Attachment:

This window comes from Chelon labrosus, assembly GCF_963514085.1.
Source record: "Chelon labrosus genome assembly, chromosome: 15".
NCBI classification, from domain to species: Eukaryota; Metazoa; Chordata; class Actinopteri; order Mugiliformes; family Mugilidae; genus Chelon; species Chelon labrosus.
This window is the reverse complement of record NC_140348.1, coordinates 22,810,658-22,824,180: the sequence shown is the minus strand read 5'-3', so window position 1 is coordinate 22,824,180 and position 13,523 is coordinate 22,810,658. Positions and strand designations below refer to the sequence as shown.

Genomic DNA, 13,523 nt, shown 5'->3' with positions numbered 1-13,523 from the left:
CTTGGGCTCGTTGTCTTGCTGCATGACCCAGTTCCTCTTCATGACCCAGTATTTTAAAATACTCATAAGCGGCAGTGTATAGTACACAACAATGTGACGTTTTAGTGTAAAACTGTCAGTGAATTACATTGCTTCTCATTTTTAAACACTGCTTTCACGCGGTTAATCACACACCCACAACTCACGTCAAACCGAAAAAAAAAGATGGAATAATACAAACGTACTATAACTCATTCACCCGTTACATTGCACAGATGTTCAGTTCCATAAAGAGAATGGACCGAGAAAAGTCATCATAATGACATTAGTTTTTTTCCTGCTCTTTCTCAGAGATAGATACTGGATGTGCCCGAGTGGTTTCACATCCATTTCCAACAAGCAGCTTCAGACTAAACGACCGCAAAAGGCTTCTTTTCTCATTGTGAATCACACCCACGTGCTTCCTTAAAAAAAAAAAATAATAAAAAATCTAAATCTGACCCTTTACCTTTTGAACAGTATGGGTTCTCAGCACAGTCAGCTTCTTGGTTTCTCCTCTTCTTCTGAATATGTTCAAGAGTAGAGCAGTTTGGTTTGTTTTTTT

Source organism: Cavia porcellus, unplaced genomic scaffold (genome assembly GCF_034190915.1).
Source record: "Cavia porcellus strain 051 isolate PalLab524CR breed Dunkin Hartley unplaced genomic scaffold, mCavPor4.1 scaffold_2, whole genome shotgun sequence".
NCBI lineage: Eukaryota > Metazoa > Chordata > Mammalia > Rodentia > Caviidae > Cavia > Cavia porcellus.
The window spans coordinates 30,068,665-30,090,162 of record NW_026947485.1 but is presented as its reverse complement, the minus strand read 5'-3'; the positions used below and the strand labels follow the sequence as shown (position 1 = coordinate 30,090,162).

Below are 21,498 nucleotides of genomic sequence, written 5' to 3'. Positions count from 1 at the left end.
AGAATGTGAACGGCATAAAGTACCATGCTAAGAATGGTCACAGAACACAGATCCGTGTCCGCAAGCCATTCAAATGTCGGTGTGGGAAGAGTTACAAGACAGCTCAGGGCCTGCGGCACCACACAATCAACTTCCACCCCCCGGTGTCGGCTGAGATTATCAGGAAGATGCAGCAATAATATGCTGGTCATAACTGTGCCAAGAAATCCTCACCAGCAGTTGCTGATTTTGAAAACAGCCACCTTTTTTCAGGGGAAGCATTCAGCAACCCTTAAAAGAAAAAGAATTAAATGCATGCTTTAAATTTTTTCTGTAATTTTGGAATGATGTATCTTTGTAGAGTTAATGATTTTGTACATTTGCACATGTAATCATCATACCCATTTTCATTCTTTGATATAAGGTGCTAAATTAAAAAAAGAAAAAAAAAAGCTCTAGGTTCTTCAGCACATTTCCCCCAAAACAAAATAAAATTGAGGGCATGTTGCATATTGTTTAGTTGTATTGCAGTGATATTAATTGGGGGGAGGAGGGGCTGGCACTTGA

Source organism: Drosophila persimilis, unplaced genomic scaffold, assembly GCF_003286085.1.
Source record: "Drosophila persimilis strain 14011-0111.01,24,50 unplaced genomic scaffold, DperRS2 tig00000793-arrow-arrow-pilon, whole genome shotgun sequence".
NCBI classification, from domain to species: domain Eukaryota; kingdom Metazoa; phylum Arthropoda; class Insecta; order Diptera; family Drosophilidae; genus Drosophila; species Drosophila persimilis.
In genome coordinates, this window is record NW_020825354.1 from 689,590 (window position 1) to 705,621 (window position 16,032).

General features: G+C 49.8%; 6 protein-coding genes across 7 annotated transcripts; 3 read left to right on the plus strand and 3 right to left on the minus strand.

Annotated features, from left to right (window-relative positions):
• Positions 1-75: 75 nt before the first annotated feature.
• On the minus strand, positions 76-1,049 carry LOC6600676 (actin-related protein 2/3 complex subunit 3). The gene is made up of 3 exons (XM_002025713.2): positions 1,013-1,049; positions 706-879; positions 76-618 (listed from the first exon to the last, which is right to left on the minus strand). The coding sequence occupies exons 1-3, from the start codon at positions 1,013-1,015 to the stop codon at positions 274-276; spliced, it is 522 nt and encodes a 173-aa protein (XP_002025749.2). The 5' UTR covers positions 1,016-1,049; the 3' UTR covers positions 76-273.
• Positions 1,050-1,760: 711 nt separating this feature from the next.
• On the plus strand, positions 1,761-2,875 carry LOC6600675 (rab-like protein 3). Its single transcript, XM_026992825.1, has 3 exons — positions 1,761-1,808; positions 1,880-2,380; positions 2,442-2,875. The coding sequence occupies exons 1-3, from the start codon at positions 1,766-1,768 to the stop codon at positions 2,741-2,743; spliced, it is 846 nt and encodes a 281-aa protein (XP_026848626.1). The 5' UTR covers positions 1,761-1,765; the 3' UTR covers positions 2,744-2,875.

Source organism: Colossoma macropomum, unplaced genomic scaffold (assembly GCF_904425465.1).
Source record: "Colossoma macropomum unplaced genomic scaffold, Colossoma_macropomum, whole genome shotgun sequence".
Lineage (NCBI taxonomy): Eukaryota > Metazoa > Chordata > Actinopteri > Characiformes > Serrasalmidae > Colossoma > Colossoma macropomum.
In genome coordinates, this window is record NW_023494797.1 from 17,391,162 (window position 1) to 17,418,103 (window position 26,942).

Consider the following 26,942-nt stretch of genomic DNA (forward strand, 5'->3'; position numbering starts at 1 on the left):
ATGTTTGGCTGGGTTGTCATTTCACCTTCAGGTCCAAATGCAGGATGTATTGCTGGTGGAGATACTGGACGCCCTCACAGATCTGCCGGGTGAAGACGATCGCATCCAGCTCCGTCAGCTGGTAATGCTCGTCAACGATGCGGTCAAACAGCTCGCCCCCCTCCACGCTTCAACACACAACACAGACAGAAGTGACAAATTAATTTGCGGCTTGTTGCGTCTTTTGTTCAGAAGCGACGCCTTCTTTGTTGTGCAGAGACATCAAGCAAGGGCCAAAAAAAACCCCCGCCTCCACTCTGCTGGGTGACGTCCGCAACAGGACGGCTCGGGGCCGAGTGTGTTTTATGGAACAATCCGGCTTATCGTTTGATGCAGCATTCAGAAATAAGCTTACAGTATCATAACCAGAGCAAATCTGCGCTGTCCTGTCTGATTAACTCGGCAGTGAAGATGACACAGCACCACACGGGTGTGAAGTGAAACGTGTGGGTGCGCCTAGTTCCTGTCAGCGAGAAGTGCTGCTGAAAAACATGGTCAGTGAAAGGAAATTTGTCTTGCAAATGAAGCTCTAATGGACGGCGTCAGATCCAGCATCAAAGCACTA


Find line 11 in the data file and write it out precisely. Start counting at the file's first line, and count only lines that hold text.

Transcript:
Below are 21,498 nucleotides of genomic sequence, written 5' to 3'. Positions count from 1 at the left end.